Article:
Ask any small business adviser how to succeed and they’ll all tell you the same thing -- you need a carve a niche in the market.
And that’s exactly what Queensland farmers Belinda Williams and her mum Pam Stackelroth have done.
For the past 14 years, the pair have devoted their 48.5-hectare Bowen farm to growing varieties of pumpkins to be carved into jack-o-lanterns for Halloween celebrations -- and demand is rising.
This year the mum and daughter farming duo grew 500 tonnes of pumpkins, affectionately known on Stackelroth Farms as “Spooky Petes”, and supply Coles, Woolworths and Costco stores all over Australia as well as produce markets in Sydney, Brisbane, South Australia, Melbourne and Western Australia.
“We were growing capsicums, watermelons and rockmelons -- and one of the reps from one of the seed companies we used to deal with asked us to do a bit of a trial with the Halloween pumpkins,” Williams said.
“We thought, ‘anything's worth a try’ and over the years we’ve done hundreds of trials with different varieties of watermelon and capsicums so we thought ‘why not put the pumpkin seeds in and see what comes of it?’
“And on the marketing side, we could see potential in it -- being that Aussies tend to follow American trends somewhat.
“We started with a couple of hundred seeds and maybe one tonne of pumpkins and that was about 14 years ago.
“Demand grew quite quickly for them, more so in the last seven or so years. This year we grew 500 tonnes.”
Demand for pumpkins has increased as more Aussies get into the spirit of Halloween.
Spooky Petes are a secret variety, developed over many years to grow in Australian conditions.
They grow in two sizes -- the larger 4kg to 8kg pumpkins and mini, grapefruit-sized ones.
“We’ve done a lot of research and development to get the right type -- the first crop we put in didn’t like the warmer weather here,” Williams said.
“So one of the seed reps went to America and went to the breeders to find the perfect variety for our climate. We put in a lot of years to find the right ones and we still do trials every year.
“We’re growing in opposite seasons to America -- we’re growing these here going into summer and they’re growing into winter, so it’s a bit tricky to find the right variety.”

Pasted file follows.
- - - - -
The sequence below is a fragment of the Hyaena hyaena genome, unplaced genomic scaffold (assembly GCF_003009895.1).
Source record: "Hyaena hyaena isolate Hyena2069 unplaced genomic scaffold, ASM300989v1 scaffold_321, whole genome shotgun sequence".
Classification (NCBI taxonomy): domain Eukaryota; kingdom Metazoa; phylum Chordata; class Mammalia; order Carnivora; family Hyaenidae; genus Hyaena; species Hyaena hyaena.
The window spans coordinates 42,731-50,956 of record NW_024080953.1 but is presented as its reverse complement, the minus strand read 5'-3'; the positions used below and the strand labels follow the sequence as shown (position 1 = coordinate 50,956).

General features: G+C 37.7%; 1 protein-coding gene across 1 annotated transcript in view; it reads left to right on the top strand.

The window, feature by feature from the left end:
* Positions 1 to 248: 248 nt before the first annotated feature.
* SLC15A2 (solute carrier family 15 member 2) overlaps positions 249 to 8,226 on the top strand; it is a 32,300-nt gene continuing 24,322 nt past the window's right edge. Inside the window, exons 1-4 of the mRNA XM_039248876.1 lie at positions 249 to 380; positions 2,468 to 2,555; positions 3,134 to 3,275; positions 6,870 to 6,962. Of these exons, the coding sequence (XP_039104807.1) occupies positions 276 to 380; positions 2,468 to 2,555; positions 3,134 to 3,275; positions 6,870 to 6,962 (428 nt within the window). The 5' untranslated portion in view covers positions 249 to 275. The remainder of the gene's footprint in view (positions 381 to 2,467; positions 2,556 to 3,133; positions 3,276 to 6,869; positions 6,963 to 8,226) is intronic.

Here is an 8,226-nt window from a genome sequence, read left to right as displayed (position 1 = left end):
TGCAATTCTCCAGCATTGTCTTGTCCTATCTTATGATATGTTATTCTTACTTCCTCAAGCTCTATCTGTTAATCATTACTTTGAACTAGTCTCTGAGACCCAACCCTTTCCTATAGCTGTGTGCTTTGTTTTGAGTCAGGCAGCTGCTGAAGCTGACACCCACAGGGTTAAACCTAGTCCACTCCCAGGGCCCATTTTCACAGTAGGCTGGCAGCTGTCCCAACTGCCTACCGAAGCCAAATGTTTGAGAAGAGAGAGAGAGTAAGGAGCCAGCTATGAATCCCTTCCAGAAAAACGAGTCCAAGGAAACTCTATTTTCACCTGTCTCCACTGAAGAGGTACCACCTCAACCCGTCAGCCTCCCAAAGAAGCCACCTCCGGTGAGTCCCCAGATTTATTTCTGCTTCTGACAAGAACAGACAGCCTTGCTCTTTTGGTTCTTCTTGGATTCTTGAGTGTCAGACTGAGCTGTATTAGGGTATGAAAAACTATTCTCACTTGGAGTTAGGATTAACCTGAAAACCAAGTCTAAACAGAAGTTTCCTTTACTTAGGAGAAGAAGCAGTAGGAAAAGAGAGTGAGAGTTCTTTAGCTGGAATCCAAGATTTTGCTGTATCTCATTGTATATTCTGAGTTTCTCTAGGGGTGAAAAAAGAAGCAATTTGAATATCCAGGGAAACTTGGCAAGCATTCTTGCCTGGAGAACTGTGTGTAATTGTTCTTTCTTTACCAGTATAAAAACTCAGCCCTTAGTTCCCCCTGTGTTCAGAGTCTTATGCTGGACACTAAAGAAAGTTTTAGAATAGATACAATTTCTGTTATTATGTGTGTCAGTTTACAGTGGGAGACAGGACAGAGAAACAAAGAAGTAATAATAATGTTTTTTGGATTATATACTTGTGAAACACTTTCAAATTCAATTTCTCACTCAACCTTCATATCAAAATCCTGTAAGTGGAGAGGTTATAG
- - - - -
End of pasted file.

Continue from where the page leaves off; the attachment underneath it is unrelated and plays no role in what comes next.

While it was a bit of a gamble to invest in what could have been a passing fad, it’s definitely paid off for the farming family, with Stackelroth Farms the country’s major supplier of Halloween pumpkins.
“If you buy a pumpkin for Halloween, chances are it’s come from here,” Williams said.
Williams gets plenty of help around harvest time, even from Border Collie, Fly.
Williams said the business was run solely by her and her mum, they do call on other family members -- as well as some backpackers -- in the lead-up to Halloween.
Even Williams’ partner Michelle O'Regan takes leave from her job as sergeant at the Bowen Police Station to help with the harvest.
“When it comes to Halloween my step-daughter is usually on holidays so she helps and our foster daughter does too,” Williams said.
“And now we’ve got their boyfriends coming in and helping too. My godson comes from Townsville to help as well.”
The family know how important it is to give back to the community so they donate a bin of Spooky Petes to the Brisbane Children’s Hospital for their annual Halloween party, and also donate their low-grade pumpkins to drought-stricken farms to help feed the cattle.
Williams said that while humans can also eat the Spooky Petes, she recommends a little research.
“You can eat them, but as Aussie we don’t know how to eat them like the Americans do,” she said.
“They use them for their pumpkin pie. My mum always makes a pumpkin pie every Halloween time, but you wouldn’t have one like you would eat a Jap pumpkin or a Butternut -- you don’t roast them, they’re much more stringy, specifically for carving.”
And do they decorate the farm for Halloween with a mountain of jack-o-lanterns?
“I get a bit sick of seeing them!” Williams said.
“But we always have a Halloween party every year.”